Once you’ve got that pan going, add those pork chops and they should instantly sizzle:

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Don’t move them at all, let them sit. You want a crispy brown crust and leaving them alone is the only way you’re going to get it. After about 2 to 3 minutes, you use a pair of tongs to sneak a peak; if it’s crusty and brown, use the tongs to hold the chops up and sear the sides (that’s what’s happening in the lead photo). Finally, flip the chops over.

Now, just like in that steak vid, add a Tbs of butter to the top of each chop and a few sprigs of either rosemary or thyme. Place the pan in the oven and cook the chops another few minutes until they’re cooked about medium. (The only way to tell is to feel the top of the cooked chop. With a raw chop, if you pressed down, your finger could go all the way through to the bottom. With an overcooked chop, you wouldn’t be able to press down at all. So if it’s perfectly cooked, it’ll have a little give still but won’t be so tough you can’t press it. If you’re nervous, use a thermometer.)

Remove the chops to a platter and let them rest.

In that same pan, then, add a mixture of apple cider and apple cider vinegar (I did 3/4 cup cider to 1/4 cup vinegar) and 2 Tablespoons of butter:

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After boiling it down for a bit, it should get thick and syrupy. Taste the sauce: your mind should be blown.

As for plating, place the chops on a plate, spoon the sauce on top, and if you’ve been following my Anatomy of a Pork Chop Dinner series, serve with roasted apple pear sauce and Jerusalem artichokes.

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Now that’s a dinner fit for a king, queen or princess (that means you, Jill Zarin!) It’s time to stop self-sabotaging your pork chop dinners; you deserve the best and now you know how to get it.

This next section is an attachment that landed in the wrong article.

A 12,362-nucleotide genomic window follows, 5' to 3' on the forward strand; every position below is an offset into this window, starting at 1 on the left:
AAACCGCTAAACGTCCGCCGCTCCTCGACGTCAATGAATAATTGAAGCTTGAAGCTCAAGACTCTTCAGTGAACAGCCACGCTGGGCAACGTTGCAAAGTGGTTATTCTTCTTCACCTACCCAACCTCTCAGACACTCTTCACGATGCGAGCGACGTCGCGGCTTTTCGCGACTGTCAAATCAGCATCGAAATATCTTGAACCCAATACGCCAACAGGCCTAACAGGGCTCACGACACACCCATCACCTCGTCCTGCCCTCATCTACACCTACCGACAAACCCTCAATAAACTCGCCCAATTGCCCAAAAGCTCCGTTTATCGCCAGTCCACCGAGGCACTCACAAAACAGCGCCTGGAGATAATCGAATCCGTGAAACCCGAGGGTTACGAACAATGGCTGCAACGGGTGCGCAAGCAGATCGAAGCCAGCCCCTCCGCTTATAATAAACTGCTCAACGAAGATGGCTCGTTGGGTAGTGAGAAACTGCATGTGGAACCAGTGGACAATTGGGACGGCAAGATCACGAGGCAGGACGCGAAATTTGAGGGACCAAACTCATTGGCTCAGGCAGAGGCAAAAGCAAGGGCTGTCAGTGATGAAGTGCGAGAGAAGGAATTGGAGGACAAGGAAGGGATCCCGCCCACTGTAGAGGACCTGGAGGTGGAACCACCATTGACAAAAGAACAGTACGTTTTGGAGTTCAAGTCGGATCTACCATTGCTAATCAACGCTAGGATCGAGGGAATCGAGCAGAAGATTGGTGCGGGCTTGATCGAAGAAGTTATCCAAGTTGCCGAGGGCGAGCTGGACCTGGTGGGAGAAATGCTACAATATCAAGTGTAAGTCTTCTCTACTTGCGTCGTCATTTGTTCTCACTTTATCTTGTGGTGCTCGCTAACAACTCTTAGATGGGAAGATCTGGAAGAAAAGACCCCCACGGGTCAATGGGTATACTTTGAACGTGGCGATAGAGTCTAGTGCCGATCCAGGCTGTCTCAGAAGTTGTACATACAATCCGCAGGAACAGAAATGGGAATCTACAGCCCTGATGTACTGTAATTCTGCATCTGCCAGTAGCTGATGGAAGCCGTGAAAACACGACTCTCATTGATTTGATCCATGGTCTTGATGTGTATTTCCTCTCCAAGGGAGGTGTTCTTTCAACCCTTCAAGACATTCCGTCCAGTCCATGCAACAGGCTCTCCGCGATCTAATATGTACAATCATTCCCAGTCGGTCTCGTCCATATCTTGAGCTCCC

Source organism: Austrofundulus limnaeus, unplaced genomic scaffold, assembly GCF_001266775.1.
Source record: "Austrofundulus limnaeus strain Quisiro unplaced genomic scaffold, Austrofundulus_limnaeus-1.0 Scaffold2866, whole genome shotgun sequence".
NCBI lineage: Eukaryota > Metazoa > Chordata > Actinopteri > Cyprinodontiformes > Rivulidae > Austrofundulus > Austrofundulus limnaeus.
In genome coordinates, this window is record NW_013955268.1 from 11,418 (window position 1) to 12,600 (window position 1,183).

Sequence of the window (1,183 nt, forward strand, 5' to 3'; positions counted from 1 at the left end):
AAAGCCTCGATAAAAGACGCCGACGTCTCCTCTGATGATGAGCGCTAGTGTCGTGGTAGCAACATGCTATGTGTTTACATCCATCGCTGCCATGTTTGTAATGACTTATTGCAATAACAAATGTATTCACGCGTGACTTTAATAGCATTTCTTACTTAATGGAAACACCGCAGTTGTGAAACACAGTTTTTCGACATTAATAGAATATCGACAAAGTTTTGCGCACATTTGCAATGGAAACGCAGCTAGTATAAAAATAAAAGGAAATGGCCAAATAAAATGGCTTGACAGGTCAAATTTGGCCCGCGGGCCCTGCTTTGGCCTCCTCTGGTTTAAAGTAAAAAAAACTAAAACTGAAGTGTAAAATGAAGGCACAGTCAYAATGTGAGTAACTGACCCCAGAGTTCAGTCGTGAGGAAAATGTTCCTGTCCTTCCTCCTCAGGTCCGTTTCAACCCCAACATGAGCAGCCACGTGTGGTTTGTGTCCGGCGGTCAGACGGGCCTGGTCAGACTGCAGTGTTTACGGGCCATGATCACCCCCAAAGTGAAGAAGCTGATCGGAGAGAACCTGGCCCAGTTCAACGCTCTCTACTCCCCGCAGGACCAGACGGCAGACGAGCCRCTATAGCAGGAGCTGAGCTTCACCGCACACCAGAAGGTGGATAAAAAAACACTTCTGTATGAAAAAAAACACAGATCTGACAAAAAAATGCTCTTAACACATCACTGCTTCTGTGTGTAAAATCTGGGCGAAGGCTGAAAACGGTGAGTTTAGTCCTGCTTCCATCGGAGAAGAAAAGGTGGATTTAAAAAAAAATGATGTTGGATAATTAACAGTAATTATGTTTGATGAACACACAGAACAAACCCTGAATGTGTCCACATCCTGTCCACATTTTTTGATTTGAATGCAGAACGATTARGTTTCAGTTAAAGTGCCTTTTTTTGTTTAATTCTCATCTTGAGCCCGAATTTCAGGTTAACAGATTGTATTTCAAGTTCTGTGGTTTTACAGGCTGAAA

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Categories: Meat, Recipes

  • Mike

    hey Adam after trying your pork chops last night i enjoyed them so much i thought i would try your perfect steak tonight. i wasn’t able to watch the video (damn hulu!) but after reading a condensed explanation on cookingchanneltv.com i was struck by how similar the technique is to the Pan Roasted Pork Tenderloin with Corriander, Garlic, & Thyme from “Ruhlman’s Twenty” (page 255). if you get the chance you should really try that recipe as it delivers incredible flavor for absolutely minimal effort, it’s brilliant how the oven makes a brown butter sauce for you.

  • Tall Mike Wine

    Knocked this outta the park tonight!

  • Mark Burgess

    Adam is right. Also, you let them rest for a few minutes before serving. They are still cooking inside while they rest. The temperature in the middle doesn’t drop immediately, like the outside. When you eat them, they will be more like med. well. Which is how you want them. If you have them in the pan any longer, they will be dry by the time you serve them.

  • Mark Burgess

    Cider and vinegar in chops is no “secret” recipe. It’s been around forever. There are many recipes similar to this. With just slight variations to make it their own.

  • Mark Burgess

    Your probably right. You could take it a couple of ways. The recipe doesn’t say use a thermometer. So by the recipe, “feel” is the only way. lol Jasons middle name is apparently Dick. lmao